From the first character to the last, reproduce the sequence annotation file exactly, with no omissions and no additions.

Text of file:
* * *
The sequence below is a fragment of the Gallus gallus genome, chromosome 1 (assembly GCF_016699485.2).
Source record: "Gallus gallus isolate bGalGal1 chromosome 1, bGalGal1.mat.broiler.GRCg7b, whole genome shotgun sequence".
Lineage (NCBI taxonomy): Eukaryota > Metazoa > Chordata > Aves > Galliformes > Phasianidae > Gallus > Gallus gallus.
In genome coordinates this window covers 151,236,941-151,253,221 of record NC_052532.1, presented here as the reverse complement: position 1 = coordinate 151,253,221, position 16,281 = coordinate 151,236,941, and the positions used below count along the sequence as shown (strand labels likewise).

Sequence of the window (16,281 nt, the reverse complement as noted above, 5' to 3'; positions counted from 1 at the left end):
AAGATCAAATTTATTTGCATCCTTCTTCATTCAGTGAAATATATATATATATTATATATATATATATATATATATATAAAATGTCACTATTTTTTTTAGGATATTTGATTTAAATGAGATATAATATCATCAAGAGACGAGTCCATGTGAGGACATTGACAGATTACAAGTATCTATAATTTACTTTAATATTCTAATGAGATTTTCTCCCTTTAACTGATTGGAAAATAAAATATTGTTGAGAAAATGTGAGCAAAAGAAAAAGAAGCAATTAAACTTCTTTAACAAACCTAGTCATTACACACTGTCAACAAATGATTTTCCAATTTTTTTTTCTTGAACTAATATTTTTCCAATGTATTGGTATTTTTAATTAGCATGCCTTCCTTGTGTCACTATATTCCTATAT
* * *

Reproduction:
The sequence below is a fragment of the Gallus gallus genome, chromosome 1 (assembly GCF_016699485.2).
Source record: "Gallus gallus isolate bGalGal1 chromosome 1, bGalGal1.mat.broiler.GRCg7b, whole genome shotgun sequence".
Lineage (NCBI taxonomy): Eukaryota > Metazoa > Chordata > Aves > Galliformes > Phasianidae > Gallus > Gallus gallus.
In genome coordinates this window covers 151,236,941-151,253,221 of record NC_052532.1, presented here as the reverse complement: position 1 = coordinate 151,253,221, position 16,281 = coordinate 151,236,941, and the positions used below count along the sequence as shown (strand labels likewise).

Sequence of the window (16,281 nt, the reverse complement as noted above, 5' to 3'; positions counted from 1 at the left end):
AAGATCAAATTTATTTGCATCCTTCTTCATTCAGTGAAATATATATATATATTATATATATATATATATATATATATAAAATGTCACTATTTTTTTTAGGATATTTGATTTAAATGAGATATAATATCATCAAGAGACGAGTCCATGTGAGGACATTGACAGATTACAAGTATCTATAATTTACTTTAATATTCTAATGAGATTTTCTCCCTTTAACTGATTGGAAAATAAAATATTGTTGAGAAAATGTGAGCAAAAGAAAAAGAAGCAATTAAACTTCTTTAACAAACCTAGTCATTACACACTGTCAACAAATGATTTTCCAATTTTTTTTTCTTGAACTAATATTTTTCCAATGTATTGGTATTTTTAATTAGCATGCCTTCCTTGTGTCACTATATTCCTATAT